Tommy Michot was born and raised in Pilette, Louisiana, in Lafayette Parish. As the third child in a musical family of 12, he started playing at an early age.
Tommy learned various instruments and soon was doing public shows and private parties with his brother Rick.
Together they formed Les Freres Michot with brothers Bobby, David, and Mike in the 1980s and played extensively in Louisiana and throughout North America and Europe; they have released 3 cd’s (1987, 2003, 2008).
Tommy plays accordion in the traditional style, using various self-taught techniques to accomplish musical phrasing and to add emphasis and rhythm.
He sings in the beautiful Cajun dialect of French with an old-timey yet powerful voice, from a repertoire of more than 400 songs.
He has performed in Quebec, New Brunswick, Saskatchewan, Honduras, Mexico, Guatemala, France, England, Hungary, Czechia, Poland, Portugal, Spain, and throughout the United States.
Tommy and Marc Savoy were the two accordionists selected to represent Louisiana along with 8 accordionists from Quebec, Acadie, and France at Les Folkloriques de Tadoussac in Quebec, 2004.
Kevin Courville grew up in Eunice, Louisiana, in St. Landry Parish. He was guided by Cajun legends such as Sady Courville and Wade Fruge and
plays the fiddle “old style” with energy and a strong commitment to the authentic sounds of Cajun music. He has toured the United Kingdom (1997) and France (1998) with the group Sac au lait.
Kevin has played at many national festivals and at private parties with Sac au lait, Les Freres Michot, and Savoy-Courville in Louisiana
and other states as well. He also recorded “L’esprit de la Louisiane” with Sac au lait. In 2003, he toured the UK and France with Savoy-Courville and Bobby Michot,
and in 2004 he toured Quebec with Les Freres Michot and the Savoy Family Band.
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Michael Johnson has performed and lived more music and recorded more hits than you would imagine.
His voice immediately identifies him as the man who sings "Bluer Than Blue," "Give Me Wings," "That's That," and other landmark songs. His music shows a diversity, depth and heart that only come from years of dedication to a labor of love.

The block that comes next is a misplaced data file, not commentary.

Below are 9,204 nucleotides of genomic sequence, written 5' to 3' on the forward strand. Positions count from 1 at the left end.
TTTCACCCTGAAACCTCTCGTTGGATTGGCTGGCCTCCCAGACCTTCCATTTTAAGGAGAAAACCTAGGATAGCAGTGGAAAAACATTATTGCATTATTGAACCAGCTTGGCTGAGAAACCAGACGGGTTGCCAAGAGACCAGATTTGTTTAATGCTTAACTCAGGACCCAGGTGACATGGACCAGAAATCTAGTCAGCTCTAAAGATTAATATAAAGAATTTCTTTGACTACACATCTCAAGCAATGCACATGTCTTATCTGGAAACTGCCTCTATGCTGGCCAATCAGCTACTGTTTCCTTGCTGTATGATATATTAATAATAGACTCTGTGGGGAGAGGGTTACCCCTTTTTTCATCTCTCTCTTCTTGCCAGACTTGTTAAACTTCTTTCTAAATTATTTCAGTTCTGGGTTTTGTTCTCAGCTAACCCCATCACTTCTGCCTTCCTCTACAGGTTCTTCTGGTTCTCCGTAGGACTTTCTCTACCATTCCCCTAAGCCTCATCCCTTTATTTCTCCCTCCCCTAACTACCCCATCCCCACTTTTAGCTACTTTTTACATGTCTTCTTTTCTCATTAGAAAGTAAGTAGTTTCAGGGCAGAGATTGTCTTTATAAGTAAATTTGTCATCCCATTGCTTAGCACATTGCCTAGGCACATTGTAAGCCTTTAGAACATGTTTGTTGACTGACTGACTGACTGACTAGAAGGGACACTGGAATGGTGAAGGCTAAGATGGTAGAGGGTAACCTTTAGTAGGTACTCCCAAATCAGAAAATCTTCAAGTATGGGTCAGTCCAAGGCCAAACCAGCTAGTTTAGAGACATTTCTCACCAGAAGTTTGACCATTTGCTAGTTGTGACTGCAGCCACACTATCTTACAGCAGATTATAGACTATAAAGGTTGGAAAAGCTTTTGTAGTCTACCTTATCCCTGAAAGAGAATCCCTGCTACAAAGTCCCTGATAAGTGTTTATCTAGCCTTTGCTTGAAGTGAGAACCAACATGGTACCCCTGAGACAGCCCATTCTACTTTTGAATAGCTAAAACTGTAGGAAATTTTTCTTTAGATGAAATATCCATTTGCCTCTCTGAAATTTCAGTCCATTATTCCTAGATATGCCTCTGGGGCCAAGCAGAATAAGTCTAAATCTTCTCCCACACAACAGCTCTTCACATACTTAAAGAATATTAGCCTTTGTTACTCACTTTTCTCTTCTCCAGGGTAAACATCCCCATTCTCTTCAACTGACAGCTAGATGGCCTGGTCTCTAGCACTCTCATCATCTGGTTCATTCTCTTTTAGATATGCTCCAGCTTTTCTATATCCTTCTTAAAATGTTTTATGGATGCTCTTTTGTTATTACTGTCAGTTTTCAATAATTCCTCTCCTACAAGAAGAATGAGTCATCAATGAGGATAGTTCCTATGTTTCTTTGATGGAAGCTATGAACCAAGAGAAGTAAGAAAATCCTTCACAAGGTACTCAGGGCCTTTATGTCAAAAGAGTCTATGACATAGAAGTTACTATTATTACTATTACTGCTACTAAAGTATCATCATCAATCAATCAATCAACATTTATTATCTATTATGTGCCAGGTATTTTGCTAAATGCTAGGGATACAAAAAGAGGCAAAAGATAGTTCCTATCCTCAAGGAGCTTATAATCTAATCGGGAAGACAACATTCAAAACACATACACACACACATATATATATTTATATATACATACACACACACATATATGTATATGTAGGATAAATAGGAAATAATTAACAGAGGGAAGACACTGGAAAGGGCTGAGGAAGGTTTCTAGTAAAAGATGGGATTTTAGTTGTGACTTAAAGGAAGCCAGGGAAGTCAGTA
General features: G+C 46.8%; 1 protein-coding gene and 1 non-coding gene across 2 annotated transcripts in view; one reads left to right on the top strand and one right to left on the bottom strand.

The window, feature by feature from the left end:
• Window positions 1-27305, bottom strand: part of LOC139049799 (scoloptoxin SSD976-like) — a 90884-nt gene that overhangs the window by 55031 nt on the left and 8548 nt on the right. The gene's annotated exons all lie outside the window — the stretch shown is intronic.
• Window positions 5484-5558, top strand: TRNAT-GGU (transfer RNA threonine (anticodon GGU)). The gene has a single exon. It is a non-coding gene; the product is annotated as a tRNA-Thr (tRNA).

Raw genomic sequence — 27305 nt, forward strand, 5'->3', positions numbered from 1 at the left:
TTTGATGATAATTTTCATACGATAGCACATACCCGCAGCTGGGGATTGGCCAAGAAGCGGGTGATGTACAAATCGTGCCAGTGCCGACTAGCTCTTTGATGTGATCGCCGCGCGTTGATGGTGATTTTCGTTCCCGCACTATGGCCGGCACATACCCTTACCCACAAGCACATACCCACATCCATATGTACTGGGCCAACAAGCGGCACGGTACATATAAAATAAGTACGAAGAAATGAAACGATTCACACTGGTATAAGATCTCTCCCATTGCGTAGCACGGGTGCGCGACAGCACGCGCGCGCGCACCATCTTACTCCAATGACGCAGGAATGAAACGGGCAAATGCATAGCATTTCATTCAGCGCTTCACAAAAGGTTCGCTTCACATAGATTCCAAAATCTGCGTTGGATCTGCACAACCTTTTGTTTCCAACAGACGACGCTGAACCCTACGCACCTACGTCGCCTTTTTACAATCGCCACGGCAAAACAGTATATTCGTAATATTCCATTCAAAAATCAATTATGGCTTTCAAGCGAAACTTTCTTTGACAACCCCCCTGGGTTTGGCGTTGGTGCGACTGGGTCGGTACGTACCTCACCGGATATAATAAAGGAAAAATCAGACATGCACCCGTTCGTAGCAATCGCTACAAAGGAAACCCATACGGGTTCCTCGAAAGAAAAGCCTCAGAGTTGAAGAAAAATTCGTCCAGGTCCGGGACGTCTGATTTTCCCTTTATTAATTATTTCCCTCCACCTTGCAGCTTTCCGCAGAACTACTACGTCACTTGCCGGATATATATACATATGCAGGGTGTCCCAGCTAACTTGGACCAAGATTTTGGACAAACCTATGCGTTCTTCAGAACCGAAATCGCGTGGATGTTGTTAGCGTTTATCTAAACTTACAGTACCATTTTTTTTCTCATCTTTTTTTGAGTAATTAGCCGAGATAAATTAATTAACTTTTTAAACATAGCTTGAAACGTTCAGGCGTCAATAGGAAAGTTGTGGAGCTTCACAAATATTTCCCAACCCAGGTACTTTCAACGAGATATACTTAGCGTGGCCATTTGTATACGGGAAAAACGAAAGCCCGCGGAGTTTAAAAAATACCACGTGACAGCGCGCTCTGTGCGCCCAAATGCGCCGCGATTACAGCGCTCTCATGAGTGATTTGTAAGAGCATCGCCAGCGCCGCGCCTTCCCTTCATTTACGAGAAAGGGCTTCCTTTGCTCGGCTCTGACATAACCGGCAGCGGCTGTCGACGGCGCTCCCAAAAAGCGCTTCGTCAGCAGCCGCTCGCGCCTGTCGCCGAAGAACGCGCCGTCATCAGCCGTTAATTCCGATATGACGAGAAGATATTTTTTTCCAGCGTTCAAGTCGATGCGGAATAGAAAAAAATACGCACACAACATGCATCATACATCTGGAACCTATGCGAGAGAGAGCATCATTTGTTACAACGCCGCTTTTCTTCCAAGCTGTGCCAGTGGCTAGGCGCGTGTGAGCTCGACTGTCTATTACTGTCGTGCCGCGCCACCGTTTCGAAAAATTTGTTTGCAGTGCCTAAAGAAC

When asked what he would have you know about himself, Michael says:
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In Austin, Texas—a town overflowing with gifted singer/songwriters and guitar players—Christine Albert & Chris Gage have a long track record of making beautiful music together, although both musicians' individual pedigrees are far more extensive. Over the course of six duet albums, the duo has demonstrated that disparate backgrounds do not preclude musical soul mates from finding one another.
The Houston Press noted, “From George Jones and Tammy Wynette to Richard and Linda Thompson, male-female duets are one of popular music's most delightful permutations. And the Austin-based duo of Christine Albert and Chris Gage easily slot right in with the best.”
Onstage, Albert's slender, dark beauty contrasts strikingly with Gage's craggy good looks and how gracefully they complement each other is easily apparent. In 2003 Albert and Gage released their first live recording, Albert and Gage at Anderson Fair. Dirty Linen commented that the set, which is reflective of their typical live performances, had “energy, humor, really fine duet singing, strong leads, original harmonies, a strong sense of partnership, personality, and musicality” and Sing Out! called it “a cohesive and exciting exploration of the roots of popular, mostly American, music”.
Gage is a journeyman musician and South Dakota native who literally began touring in a station wagon at age 15. In the mid-Seventies and early Eighties he led the popular Midwestern country-swing Red Willow Band, whose reunion shows still draw thousands of devoted fans. From there he graduated to an eight-year tenure on piano with guitar virtuoso and country star Roy Clark, which included appearances on Hee Haw, The Tonight Show and The Grand Ole Opry. After moving to Austin in 1991, Gage began commuting to San Antonio to take the reins as musical director for the Fiesta Texas theme park.
But it was during (and following) his next incarnation, as bandleader for West Texas alt.-country singer/songwriter Jimmie Dale Gilmore, that he began to carve out his own place in the Austin scene as an in-demand session player, accompanist and producer. It was with Gilmore that Christine first heard Chris play and in 1997 Albert & Gage was formed. The duo later toured as an opening act for Gilmore and as members of his ensemble.